Man serves time for the sake of the kids

Times Standard (Eureka) - - YOUR DAILY BREAK - Amy Dick­in­son — Lonely Man

DEAR AMY » I’ve been mar­ried to my wife since 2003. In 2011, I found her tex­ting and flirt­ing with a friend of mine. We ul­ti­mately broke up. It was pretty much a mu­tual de­ci­sion.

I met an­other woman who was ev­ery­thing I dreamed of. I moved to­ward di­vorc­ing my wife. I wanted to move on with my life. Trag­i­cally, three years after fall­ing in love, my fi­ance died ... right in front of me. Well, it turns out, my wife never filed the divorce pa­pers, so we are still mar­ried.

We have two sons (both born be­fore the breakup). Con­cerned for the well-be­ing of my sons, I worked things out with her, and we got back to­gether.

Fast-for­ward to to­day. I feel like I’m serv­ing a jail sen­tence with this per­son. My old­est son is on his way to the Marines, and my youngest is on his way to sixth grade.

I am mar­ried to a self­ish, unemo­tional woman who doesn’t seem to have any love or com­pas­sion for me.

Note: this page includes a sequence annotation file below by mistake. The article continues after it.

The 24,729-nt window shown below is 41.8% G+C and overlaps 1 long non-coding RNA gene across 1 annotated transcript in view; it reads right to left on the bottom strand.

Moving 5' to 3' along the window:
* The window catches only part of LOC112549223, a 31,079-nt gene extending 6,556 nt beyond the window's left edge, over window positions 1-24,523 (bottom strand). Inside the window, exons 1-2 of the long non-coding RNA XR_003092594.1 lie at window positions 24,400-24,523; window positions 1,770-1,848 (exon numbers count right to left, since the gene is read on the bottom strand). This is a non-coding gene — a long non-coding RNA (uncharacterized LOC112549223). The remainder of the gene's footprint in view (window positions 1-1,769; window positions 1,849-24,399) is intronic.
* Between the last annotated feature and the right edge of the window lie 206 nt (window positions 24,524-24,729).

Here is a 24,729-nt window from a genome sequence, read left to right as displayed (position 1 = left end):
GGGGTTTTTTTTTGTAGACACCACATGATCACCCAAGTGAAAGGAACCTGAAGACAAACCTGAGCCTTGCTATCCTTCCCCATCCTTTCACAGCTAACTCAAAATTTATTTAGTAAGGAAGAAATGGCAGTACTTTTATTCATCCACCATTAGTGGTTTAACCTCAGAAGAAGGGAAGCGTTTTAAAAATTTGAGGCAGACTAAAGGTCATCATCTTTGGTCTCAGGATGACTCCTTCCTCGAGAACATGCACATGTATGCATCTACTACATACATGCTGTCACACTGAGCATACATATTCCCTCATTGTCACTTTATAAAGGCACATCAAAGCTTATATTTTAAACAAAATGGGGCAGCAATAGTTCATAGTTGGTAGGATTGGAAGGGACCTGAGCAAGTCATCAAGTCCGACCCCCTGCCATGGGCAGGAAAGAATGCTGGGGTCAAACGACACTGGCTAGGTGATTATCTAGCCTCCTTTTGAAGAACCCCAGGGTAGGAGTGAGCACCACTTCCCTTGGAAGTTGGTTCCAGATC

There is no com­mu­ni­ca­tion, no in­ti­macy, no any­thing!

I’ve got just over five years to go un­til my youngest will be 18. My plan is to move out the day after his birth­day.

I’ve tried ev­ery­thing I can think of — from talk­ing to her di­rectly to even talk­ing to her mother. I’m afraid she’s cheat­ing again, but I have no proof. She just seems to­tally not in­ter­ested in me at all. I love her, but my love is not re­cip­ro­cated.

Should I ride this out un­til it goes down in flames — or stick to the plan of just stay­ing un­der the radar un­til my son turns 18 and then leave and ghost her?

It feels like I’m just here to help with bills and kids. That’s it.

DEAR LONELY » You sound de­pressed and very sad. You say you are stay­ing in this pri­son of a mar­riage for your sons’ sake — but you and your wife lived separately once be­fore. Your pre­vi­ous breakup lasted for sev­eral years, and your sons were in the pic­ture dur­ing that pe­riod.

My point is that when you were mo­ti­vated to leave the mar­riage pre­vi­ously, you did — and you found love with some­one else.

Many par­ents in empty mar­riages say they are stay­ing to­gether for the sake of their chil­dren, but chil­dren don’t nec­es­sar­ily ben­e­fit from liv­ing with two par­ents who don’t want to be to­gether.

Your five-year plan sounds like a very tough haul. Ses­sions with a mar­riage coun­selor might not bring your wife back to you, but you two would at least have the op­por­tu­nity to come up with a work­able plan for ei­ther stay­ing to­gether, or part­ing peace­fully.

You can contact Amy Dick­in­son via email: askamy@amy­dick­in­son. com and fol­low her on Twit­ter @ask­ingamy.

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